Mr. R. is 68 years old and has not seen a physician in many years. “I’m old school—I never went to the doctor unless something was wrong.” At his age, he is beginning to see his friends develop various ailments and decided a check-up wouldn’t be such a bad idea.
We start with some general conversation. He is a retired pipe fitter, divorced with two grown children who are not close by. While he is active and has a few friends to spend time with, he does feel lonely at times. I ask him what concerns him most about his health, and he tells me he wants to be sure there is no cancer lurking inside him. He has seen his friends suffer and is afraid.
His medical history is notable only for some chronic pain in his knees and lower back, and physical examination is normal except for borderline elevated blood pressure. I reassure him that he is healthy, and we discuss recommended screening tests, along with adult vaccines he has never received. We plan to have a follow up visit in one month.
Mr. R. looks relieved. I tell him that I admire him for taking the initiative to come in for a visit, and I look forward to being his doctor. He smiles, and looks at me with a hint of surprise. “You mean you will be my doctor?” He asks.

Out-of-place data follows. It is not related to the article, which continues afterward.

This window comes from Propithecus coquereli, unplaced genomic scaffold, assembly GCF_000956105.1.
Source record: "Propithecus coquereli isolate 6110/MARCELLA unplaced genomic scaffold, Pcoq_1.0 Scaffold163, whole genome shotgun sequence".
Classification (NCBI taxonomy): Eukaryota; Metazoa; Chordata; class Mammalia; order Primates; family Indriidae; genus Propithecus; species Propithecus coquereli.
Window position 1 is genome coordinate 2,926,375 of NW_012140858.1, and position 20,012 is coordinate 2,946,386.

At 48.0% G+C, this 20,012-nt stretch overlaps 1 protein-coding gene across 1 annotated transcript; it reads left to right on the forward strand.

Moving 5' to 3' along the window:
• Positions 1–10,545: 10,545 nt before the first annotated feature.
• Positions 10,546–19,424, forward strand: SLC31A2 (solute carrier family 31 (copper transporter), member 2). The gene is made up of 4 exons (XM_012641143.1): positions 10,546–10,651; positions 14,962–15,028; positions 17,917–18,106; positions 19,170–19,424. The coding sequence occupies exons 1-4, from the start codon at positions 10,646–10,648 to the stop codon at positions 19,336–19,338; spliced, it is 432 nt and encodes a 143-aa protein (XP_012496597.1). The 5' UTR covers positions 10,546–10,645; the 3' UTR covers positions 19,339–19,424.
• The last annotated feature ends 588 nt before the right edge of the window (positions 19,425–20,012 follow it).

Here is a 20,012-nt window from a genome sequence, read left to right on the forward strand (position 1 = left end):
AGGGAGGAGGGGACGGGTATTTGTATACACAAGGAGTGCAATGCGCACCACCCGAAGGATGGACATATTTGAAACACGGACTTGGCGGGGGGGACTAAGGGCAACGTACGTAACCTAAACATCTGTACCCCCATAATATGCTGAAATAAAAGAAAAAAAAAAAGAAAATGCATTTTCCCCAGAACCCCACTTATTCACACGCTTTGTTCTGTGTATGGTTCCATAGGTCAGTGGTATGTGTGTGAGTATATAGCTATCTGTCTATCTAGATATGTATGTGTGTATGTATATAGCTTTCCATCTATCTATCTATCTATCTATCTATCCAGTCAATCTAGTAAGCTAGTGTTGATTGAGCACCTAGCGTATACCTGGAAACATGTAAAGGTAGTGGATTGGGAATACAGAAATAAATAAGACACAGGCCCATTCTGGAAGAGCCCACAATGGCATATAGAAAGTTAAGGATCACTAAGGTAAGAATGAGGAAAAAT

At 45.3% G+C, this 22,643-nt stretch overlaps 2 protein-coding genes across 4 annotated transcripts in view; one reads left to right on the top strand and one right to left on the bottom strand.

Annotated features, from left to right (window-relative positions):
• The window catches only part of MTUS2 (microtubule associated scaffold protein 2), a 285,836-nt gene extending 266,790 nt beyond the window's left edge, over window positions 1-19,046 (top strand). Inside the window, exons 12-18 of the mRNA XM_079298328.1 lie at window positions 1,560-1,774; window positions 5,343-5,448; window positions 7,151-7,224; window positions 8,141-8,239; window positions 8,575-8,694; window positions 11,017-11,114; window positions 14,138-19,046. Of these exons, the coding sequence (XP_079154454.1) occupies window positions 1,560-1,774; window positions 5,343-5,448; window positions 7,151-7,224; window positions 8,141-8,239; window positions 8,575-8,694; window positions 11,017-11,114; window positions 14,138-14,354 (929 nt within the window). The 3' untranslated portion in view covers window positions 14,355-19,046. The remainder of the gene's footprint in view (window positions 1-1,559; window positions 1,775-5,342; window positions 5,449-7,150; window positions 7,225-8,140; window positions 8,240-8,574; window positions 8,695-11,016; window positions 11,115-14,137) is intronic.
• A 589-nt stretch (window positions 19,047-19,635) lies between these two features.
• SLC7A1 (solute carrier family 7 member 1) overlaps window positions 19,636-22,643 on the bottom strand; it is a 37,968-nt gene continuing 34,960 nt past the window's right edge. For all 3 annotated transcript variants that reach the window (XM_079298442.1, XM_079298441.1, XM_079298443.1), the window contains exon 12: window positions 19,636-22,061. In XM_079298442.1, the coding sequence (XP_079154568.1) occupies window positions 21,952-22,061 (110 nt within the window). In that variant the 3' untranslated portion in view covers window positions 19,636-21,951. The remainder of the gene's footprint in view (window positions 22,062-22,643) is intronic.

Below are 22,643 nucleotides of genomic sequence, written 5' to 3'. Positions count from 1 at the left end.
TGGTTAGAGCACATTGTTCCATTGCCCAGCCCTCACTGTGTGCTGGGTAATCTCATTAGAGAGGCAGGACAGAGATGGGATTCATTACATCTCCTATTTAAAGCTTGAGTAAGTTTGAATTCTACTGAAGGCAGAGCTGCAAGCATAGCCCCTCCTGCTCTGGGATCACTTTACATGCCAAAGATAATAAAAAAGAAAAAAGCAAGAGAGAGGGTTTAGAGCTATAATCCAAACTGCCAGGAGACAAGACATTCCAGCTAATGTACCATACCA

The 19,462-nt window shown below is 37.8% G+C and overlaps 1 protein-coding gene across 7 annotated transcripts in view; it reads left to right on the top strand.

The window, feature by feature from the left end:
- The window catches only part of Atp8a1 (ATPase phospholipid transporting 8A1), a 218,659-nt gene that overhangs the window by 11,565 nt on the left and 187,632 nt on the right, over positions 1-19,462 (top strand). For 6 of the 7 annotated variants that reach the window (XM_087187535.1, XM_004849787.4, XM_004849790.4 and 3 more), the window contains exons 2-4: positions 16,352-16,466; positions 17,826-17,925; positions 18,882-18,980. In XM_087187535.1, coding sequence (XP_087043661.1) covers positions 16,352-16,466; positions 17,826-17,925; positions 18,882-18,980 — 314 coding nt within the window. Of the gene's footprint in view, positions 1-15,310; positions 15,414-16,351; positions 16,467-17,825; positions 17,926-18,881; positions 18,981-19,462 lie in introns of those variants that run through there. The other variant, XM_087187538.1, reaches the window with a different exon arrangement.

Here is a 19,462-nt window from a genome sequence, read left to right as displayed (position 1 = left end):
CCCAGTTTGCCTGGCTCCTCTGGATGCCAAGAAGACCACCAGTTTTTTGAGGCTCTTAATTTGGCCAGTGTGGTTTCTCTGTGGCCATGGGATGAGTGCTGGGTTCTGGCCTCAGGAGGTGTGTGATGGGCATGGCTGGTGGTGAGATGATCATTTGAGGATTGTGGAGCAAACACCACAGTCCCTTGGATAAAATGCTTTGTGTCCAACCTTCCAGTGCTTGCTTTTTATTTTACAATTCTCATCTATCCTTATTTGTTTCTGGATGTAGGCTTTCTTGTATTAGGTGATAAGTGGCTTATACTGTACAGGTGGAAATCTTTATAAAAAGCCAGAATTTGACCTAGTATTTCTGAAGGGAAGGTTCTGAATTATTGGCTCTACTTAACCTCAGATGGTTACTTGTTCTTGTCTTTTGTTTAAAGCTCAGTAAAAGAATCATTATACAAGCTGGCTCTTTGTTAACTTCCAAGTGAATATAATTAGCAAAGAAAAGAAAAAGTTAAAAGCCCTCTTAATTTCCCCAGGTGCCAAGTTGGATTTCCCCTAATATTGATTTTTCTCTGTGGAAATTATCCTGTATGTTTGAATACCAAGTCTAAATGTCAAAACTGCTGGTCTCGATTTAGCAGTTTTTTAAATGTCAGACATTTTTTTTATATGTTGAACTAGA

“Of course, I will look forward to seeing you back next month,” I reply.
“Even if I’m not sick?”
“Yes – just to follow up on your tests, and so we can get to know each other better,” I say.
“I always thought that doctors just see whoever is on the schedule – like a clinic.”
I explain to Mr. R. that I will be his personal doctor, and that my partners will help him if I am unavailable. He seems pleasantly surprised, and we say goodbye until next time. As I reflect on this conversation, I think of what I would like to tell a new physician, embarking on a clinical career. “Always remember,” I would say. “That you are not a doctor, you are someone’s doctor, and there is no greater privilege.”